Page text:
Sanditon: Jane Austen's Last Novel Completed - Marie Dobbs, Anne Telscombe, Jane Austen Considering who wrote this story, this review might ramble. This story is about Charlotte Heywood, though you wouldn’t be able to tell that right away by reading it. Austen spends the first five chapters dwelling on the Parkers and their obsession with the beach town Sanditon. Additionally, Charlotte’s introduction into the story was very subtle and, strangely, there is never a detailed depiction of Charlotte’s character. All of her qualities are expressed through the dialogue of other characters, who repeatedly cite her good sense and lack of ethereal beauty. All of the interactions between Charlotte and her paramour are expressed through dialogue, and they lack the slow-building tension that is featured in all of the other Austen novels. In the school of “show, don’t tell,” this is a forceful way to showcase character development, and I’m not sure it’s effective. Also, unlike in the other stories, this story occasionally branches out into the perspectives of other characters. “And despite all protests, he firmly directed the party across the bridge, leaving a disconsolate Sir Edward standing by the toll-gate, vaguely aware that he had just encountered someone a great deal more expert in getting his own way than he was himself” (123). Since Sir Edward doesn’t become a central character, this was also a little confusing. I was really excited to get read a Jane Austen novel for the first time again. I was, however, also skeptical. I always figured that authors, no matter how well-researched, can never successfully imitate another author. Unfortunately, I found that to be true here. Jane Austen only got eleven chapters in—and they were exposition chapters—before the secondary author took over. To be fair, the secondary author made a fairly seamless transition into the piece: the language remains eloquent and witty, and the surprises in characters reflect the surprises in plot. It reads very much like Jane Austen—that is, until the final fourth of the book. For whatever reason, around chapter twenty-four, the language slackens and the plot becomes increasingly romanticized. The final few plot twists were a little ridiculous, too: Charlotte assists in an elopement, something that makes little to no sense for the time period it was written in. Also, she is kidnapped—in a very satirical passage in which the damsel simply gets out and walks away rather than fall into hysterics. The kidnapping, while funny and in Austen’s style of anticlimactic gothic themes, felt a little too absurd for the story. This isn’t a rant. Expecting someone to finish an Austen novel, complete with Jane Austen’s voice and character development, is unfair. In fact, anyone who manages to give readers another book by Austen deserves acclaim. I just think that while likeable at parts, the final fourth part of the story got a little too sentimental and sounded a little too modern.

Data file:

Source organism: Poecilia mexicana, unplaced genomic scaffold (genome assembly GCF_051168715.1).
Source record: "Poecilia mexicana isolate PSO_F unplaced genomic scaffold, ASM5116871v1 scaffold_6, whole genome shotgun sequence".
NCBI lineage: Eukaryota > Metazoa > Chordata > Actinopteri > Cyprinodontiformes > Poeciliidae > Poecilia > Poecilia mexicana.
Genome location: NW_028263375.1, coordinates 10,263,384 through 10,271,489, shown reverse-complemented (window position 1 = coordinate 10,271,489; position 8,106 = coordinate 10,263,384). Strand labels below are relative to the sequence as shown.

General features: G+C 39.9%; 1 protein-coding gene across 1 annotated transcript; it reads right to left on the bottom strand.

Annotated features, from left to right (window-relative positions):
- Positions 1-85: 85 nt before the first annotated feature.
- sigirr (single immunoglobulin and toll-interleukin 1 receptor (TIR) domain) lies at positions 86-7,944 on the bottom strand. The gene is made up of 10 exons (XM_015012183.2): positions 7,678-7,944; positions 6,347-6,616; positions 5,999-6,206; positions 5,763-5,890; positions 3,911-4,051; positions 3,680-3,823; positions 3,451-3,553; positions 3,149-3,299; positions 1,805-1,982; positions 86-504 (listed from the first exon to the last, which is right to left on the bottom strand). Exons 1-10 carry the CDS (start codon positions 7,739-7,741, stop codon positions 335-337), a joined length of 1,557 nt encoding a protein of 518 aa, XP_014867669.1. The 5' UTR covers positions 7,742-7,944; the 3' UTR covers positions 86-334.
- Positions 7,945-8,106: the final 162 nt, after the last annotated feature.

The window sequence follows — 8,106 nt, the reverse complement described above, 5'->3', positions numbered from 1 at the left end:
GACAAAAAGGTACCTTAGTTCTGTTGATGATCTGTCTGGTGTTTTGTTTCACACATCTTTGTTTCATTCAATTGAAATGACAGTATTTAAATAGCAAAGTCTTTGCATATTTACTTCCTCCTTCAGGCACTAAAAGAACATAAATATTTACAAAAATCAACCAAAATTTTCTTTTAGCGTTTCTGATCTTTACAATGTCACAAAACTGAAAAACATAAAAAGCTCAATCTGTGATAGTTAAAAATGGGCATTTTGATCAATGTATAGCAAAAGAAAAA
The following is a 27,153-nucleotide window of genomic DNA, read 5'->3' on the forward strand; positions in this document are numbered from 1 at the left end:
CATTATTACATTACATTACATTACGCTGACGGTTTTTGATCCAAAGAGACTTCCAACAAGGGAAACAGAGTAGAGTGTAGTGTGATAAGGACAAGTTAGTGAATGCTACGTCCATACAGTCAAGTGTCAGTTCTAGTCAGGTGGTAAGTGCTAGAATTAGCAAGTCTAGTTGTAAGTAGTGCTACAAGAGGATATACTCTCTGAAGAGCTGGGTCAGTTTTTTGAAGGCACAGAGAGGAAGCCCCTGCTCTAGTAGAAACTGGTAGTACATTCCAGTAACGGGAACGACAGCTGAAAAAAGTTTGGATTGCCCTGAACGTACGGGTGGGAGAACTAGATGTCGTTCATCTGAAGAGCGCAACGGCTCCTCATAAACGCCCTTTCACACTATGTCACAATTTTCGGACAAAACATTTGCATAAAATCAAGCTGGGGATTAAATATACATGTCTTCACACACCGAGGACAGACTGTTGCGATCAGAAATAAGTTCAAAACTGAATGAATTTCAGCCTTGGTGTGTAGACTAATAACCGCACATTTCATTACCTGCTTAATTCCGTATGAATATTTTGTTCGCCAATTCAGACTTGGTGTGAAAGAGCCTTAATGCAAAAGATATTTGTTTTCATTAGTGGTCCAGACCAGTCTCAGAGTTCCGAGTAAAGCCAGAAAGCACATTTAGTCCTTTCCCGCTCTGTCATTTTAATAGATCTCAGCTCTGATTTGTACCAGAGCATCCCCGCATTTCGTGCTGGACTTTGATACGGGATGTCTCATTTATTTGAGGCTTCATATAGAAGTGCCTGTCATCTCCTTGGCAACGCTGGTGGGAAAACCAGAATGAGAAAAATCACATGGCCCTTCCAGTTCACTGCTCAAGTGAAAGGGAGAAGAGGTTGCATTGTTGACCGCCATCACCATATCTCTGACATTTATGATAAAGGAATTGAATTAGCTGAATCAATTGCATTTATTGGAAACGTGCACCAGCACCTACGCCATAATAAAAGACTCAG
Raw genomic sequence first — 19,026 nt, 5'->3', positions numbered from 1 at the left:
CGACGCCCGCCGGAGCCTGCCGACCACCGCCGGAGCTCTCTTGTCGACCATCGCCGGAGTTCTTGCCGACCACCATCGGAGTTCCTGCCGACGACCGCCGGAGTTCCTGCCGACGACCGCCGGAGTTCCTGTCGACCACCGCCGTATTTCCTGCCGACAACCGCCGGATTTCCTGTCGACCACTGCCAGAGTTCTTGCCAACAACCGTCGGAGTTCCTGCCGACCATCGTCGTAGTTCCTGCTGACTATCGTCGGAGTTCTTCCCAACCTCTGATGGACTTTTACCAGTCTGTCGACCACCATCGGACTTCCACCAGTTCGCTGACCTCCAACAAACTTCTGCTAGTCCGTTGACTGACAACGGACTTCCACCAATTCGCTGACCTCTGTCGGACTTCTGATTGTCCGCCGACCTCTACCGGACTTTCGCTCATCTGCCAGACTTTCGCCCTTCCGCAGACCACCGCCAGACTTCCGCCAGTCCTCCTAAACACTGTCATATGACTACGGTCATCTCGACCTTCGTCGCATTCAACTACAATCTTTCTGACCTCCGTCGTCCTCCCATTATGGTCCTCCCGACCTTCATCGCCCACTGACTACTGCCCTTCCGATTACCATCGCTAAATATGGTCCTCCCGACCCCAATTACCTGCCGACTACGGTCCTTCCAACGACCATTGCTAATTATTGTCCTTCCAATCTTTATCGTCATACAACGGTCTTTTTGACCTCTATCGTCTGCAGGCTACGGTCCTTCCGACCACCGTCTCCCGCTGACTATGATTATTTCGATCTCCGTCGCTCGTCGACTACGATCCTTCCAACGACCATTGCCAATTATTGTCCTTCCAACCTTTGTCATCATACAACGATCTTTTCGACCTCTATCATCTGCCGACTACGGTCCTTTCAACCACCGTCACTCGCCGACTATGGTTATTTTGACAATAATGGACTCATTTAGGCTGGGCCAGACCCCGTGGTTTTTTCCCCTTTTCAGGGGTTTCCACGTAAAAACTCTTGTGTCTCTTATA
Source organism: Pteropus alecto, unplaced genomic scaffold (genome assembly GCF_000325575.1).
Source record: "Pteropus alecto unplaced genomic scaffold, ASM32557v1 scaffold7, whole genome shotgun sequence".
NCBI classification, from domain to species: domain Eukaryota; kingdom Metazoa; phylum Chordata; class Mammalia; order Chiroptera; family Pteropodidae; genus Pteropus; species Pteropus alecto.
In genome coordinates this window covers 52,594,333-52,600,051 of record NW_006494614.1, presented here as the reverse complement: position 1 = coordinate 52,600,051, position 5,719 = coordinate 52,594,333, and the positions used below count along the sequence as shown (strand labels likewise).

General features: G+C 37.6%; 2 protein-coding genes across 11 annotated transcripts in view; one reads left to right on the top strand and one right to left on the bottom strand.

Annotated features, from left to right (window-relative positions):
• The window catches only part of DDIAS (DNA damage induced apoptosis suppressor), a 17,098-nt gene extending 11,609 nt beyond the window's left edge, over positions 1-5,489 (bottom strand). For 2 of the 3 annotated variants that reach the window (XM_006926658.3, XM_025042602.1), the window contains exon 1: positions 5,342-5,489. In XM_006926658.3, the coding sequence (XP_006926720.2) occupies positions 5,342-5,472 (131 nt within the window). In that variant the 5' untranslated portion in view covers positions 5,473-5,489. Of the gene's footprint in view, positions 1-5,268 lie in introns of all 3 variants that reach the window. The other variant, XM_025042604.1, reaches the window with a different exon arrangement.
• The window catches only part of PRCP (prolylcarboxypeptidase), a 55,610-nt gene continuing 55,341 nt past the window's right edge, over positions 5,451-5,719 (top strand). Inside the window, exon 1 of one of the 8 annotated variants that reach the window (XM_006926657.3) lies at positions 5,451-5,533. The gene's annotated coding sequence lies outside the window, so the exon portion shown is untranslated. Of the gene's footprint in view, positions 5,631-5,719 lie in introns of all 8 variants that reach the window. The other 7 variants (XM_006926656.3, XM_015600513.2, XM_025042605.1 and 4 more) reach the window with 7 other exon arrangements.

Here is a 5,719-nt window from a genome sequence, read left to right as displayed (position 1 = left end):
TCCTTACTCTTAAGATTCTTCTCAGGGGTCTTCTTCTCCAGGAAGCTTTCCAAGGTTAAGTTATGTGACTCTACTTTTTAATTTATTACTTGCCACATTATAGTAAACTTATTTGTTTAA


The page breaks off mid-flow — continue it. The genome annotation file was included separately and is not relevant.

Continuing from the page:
Little Women